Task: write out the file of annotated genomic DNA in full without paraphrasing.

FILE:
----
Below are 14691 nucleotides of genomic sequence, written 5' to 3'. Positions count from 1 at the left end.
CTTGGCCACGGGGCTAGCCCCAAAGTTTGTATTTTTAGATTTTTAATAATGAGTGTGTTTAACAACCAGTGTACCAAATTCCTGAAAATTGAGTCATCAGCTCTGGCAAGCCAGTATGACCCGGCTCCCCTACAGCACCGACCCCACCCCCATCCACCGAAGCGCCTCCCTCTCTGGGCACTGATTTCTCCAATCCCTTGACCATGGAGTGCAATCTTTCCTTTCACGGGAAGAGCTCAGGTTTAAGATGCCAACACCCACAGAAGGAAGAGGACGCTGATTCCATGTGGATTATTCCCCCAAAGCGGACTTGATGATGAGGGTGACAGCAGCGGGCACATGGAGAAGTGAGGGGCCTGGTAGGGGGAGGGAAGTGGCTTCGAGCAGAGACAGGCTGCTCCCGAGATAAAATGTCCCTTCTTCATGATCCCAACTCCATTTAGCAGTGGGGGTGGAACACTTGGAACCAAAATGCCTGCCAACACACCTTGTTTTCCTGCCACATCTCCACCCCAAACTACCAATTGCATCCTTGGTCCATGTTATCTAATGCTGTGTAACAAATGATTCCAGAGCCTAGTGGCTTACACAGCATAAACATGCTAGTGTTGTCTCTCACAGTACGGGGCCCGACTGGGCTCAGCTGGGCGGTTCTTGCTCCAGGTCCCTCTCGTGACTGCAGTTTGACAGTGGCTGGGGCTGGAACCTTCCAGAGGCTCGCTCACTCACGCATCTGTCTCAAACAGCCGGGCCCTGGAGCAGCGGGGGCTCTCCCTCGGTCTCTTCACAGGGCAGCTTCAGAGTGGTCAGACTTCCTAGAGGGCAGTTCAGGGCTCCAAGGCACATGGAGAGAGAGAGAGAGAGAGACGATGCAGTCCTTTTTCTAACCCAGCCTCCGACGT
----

Below are 14691 nucleotides of genomic sequence, written 5' to 3'. Positions count from 1 at the left end.
CTTGGCCACGGGGCTAGCCCCAAAGTTTGTATTTTTAGATTTTTAATAATGAGTGTGTTTAACAACCAGTGTACCAAATTCCTGAAAATTGAGTCATCAGCTCTGGCAAGCCAGTATGACCCGGCTCCCCTACAGCACCGACCCCACCCCCATCCACCGAAGCGCCTCCCTCTCTGGGCACTGATTTCTCCAATCCCTTGACCATGGAGTGCAATCTTTCCTTTCACGGGAAGAGCTCAGGTTTAAGATGCCAACACCCACAGAAGGAAGAGGACGCTGATTCCATGTGGATTATTCCCCCAAAGCGGACTTGATGATGAGGGTGACAGCAGCGGGCACATGGAGAAGTGAGGGGCCTGGTAGGGGGAGGGAAGTGGCTTCGAGCAGAGACAGGCTGCTCCCGAGATAAAATGTCCCTTCTTCATGATCCCAACTCCATTTAGCAGTGGGGGTGGAACACTTGGAACCAAAATGCCTGCCAACACACCTTGTTTTCCTGCCACATCTCCACCCCAAACTACCAATTGCATCCTTGGTCCATGTTATCTAATGCTGTGTAACAAATGATTCCAGAGCCTAGTGGCTTACACAGCATAAACATGCTAGTGTTGTCTCTCACAGTACGGGGCCCGACTGGGCTCAGCTGGGCGGTTCTTGCTCCAGGTCCCTCTCGTGACTGCAGTTTGACAGTGGCTGGGGCTGGAACCTTCCAGAGGCTCGCTCACTCACGCATCTGTCTCAAACAGCCGGGCCCTGGAGCAGCGGGGGCTCTCCCTCGGTCTCTTCACAGGGCAGCTTCAGAGTGGTCAGACTTCCTAGAGGGCAGTTCAGGGCTCCAAGGCACATGGAGAGAGAGAGAGAGAGAGACGATGCAGTCCTTTTTCTAACCCAGCCTCCGACGT